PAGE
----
The Cocktails

Here, in the order of most successful to least successful (and trust me, they were all varying degrees of tasty) are our low-carb cocktails. Thanks to Andy Skinner, Kasci Lawrence, and my hubby Jim for acting as my guinea pigs! Each of the recipes below makes two to three cocktails unless otherwise indicated.

The Best! – Low-Carb Orange-Bacon Martini

Andy’s comment: “This is bleeping delicious.” Everyone agreed this the best of the night.

  • Juice of one orange
  • Juice of two limes
  • 2 shots Sandstone bacon whiskey (or you can try bacon-infused vodka here)
  • 1/2 to 1 shot of orange spice low-carb simple syrup (recipe below)
  • Ice

In a cocktail shaker, combine all ingredients. Shake to chill and strain into martini glasses. Garnish with orange slices.

In Second Place – but Still Tasty – Low-Carb Rasiltini

Raspberries, basil, anise…what’s not to like? This went down smoothly and had a wonderful flavor. Andy’s comment, “I love how the flavors keep coming long after I’m done sipping it.” He was right. It opened up on the palate endlessly, long after we’d savored our last sip.

  • 4 or 5 fresh raspberries
  • Juice of two limes
  • Juice of one orange
  • 2 shots Sandstone Distillery black gin (or try infusing gin or vodka with star anise)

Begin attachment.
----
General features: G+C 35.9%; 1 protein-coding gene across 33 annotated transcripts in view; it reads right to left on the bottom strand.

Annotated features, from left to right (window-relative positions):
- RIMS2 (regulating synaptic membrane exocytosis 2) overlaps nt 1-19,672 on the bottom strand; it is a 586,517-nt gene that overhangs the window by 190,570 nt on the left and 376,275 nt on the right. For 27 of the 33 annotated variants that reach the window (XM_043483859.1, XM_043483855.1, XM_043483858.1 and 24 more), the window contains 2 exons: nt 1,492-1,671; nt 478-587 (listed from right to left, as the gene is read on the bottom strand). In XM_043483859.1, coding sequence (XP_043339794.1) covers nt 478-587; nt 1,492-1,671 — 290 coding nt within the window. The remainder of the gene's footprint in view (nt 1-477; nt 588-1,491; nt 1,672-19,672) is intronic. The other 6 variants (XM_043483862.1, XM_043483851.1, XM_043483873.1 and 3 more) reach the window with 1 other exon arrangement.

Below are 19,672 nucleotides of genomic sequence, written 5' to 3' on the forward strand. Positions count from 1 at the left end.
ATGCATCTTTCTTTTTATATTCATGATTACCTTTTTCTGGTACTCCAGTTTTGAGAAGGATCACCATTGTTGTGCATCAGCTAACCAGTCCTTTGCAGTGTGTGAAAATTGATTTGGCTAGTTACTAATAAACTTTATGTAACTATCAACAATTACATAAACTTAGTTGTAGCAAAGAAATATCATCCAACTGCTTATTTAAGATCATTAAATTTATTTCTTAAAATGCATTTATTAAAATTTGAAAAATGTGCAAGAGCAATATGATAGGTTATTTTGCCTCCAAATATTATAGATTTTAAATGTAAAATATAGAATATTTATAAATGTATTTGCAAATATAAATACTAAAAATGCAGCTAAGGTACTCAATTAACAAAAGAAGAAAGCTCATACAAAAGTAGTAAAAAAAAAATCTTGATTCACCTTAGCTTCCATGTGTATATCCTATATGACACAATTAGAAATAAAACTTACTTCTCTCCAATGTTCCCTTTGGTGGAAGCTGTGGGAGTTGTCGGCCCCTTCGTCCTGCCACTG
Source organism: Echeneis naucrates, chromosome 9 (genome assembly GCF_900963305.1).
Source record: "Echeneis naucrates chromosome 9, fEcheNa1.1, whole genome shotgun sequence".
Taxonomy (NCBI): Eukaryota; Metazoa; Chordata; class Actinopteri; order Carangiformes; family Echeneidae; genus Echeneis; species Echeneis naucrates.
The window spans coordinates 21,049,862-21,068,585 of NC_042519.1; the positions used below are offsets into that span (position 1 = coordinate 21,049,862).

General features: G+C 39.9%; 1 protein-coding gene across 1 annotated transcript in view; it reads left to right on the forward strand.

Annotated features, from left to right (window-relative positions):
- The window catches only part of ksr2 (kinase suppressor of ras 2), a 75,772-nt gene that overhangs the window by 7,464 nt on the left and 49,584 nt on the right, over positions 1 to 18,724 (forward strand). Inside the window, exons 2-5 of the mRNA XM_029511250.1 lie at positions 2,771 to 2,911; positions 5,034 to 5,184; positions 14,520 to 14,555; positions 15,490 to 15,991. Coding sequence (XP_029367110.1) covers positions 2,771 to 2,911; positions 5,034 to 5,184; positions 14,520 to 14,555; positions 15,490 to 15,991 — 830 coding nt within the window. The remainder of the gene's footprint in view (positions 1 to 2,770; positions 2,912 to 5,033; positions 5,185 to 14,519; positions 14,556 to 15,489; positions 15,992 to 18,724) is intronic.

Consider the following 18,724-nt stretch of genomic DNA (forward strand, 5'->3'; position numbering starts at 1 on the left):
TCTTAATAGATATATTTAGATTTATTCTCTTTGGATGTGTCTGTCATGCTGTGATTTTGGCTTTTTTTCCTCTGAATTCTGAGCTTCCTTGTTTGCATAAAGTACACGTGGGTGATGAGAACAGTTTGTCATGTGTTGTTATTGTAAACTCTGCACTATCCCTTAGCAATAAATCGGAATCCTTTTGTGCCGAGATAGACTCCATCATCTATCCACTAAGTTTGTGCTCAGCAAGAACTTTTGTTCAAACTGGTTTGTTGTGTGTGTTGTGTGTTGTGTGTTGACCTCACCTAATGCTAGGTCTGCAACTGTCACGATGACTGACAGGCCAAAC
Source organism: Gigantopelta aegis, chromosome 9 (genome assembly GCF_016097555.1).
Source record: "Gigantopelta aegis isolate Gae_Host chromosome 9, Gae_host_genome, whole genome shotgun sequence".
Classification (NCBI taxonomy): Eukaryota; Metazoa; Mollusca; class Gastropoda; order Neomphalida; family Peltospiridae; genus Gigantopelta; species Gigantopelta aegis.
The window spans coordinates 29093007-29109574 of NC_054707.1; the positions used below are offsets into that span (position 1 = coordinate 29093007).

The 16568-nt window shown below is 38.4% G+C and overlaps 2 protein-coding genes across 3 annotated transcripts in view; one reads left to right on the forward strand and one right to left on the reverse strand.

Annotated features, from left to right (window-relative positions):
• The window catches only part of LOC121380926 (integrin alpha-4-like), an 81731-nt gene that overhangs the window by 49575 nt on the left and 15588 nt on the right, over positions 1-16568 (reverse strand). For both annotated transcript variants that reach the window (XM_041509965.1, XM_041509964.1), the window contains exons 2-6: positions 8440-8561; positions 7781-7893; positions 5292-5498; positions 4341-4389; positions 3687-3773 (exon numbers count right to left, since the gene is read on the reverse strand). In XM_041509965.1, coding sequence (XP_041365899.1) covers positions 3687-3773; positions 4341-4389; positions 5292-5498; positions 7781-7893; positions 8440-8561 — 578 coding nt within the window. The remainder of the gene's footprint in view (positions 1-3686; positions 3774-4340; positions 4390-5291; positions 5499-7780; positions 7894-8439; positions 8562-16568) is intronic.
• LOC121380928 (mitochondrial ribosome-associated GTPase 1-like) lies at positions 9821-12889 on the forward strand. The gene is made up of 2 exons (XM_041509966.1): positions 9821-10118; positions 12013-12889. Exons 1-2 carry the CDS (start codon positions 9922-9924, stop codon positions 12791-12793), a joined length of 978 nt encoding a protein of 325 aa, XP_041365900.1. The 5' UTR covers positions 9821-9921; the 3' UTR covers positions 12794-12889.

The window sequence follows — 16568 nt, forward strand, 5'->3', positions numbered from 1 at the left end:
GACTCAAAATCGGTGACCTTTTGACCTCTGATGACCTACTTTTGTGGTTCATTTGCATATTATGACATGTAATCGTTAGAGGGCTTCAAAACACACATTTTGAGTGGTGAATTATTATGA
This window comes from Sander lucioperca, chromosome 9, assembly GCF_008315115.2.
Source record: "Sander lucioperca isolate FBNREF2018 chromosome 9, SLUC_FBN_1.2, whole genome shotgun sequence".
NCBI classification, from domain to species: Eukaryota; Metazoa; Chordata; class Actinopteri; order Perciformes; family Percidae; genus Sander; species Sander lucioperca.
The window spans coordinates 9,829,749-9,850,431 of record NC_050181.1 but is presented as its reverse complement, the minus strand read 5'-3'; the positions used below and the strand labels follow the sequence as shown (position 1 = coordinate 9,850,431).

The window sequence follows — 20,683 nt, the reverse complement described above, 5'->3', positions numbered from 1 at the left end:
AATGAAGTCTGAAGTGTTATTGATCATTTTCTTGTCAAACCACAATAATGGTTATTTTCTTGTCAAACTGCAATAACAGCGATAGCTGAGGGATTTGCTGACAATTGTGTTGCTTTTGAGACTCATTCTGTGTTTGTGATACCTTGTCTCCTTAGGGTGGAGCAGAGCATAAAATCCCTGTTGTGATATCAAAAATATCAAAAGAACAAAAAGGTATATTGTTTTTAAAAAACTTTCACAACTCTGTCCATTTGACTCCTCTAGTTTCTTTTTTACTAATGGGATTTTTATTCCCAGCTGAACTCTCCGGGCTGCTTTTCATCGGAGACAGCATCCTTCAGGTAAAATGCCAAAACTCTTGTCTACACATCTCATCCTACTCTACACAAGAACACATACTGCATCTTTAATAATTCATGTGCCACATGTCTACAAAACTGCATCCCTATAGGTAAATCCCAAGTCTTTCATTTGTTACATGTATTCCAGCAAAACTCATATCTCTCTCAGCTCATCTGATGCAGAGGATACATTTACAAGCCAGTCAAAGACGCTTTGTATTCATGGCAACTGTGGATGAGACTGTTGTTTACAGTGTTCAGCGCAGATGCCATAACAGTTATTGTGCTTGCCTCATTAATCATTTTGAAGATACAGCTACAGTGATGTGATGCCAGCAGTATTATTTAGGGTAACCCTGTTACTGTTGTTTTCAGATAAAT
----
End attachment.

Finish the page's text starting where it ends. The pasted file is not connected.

• 1/2 to 1 shot of raspberry, basil, fennel-infused low-carb simple syrup (recipe below)
  1. In a cocktail shaker, muddle the raspberries.
  2. Add the lime juice, orange juice, gin, syrup, and ice. Shake to chill. Strain into martini glasses. Garnish with additional raspberries.

Third Place but Yummy – Low-Carb Rosemary Lemon Drop

“Fresh and lemon-droppy,” Jim said, tipping back his glass for more. “Summery!” I noted. That’s what I was going for. “More rosemary,” Andy added, and I agree. I’ve added a touch more rosemary in this recipe than what we had last night to really infuse the flavor.

  • Juice of two lemons
  • Juice of one lime
  • 2 shots Sandstone Distillery rosemary vodka (or infuse your own vodka with rosemary)
  • 1/2 to 1 shot rosemary lemon infused low-carb simple syrup (recipe below)
  • Ice

In a cocktail shaker, combine all ingredients. Shake to chill. Strain into a martini glass. Garnish with a lemon twist and rosemary sprig.

My Favorite – Low-Carb Jalapeño Lime Kamikaze

This was my favorite, although others felt it was a bit too spicy. To tone down the heat, I’ve adjusted the amount of jalapeños used from what I did last night. Feel free to add as much heat as you want. Leaving the seeds from the jalapeños out will adjust the heat levels.

  • Juice of two to three limes
  • Juice of half an orange
  • 2 shots vodka
  • 2 to 3 (or more depending on taste preferences) slices of fresh jalapeño
  • 1/2 to 1 shot jalapeño-infused low-carb simple syrup (recipe below)
  • Ice

In a cocktail shaker, combine all ingredients. Shake until chilled. Strain into old-fashioned glasses filled with crushed ice. Garnish with a twist of lime.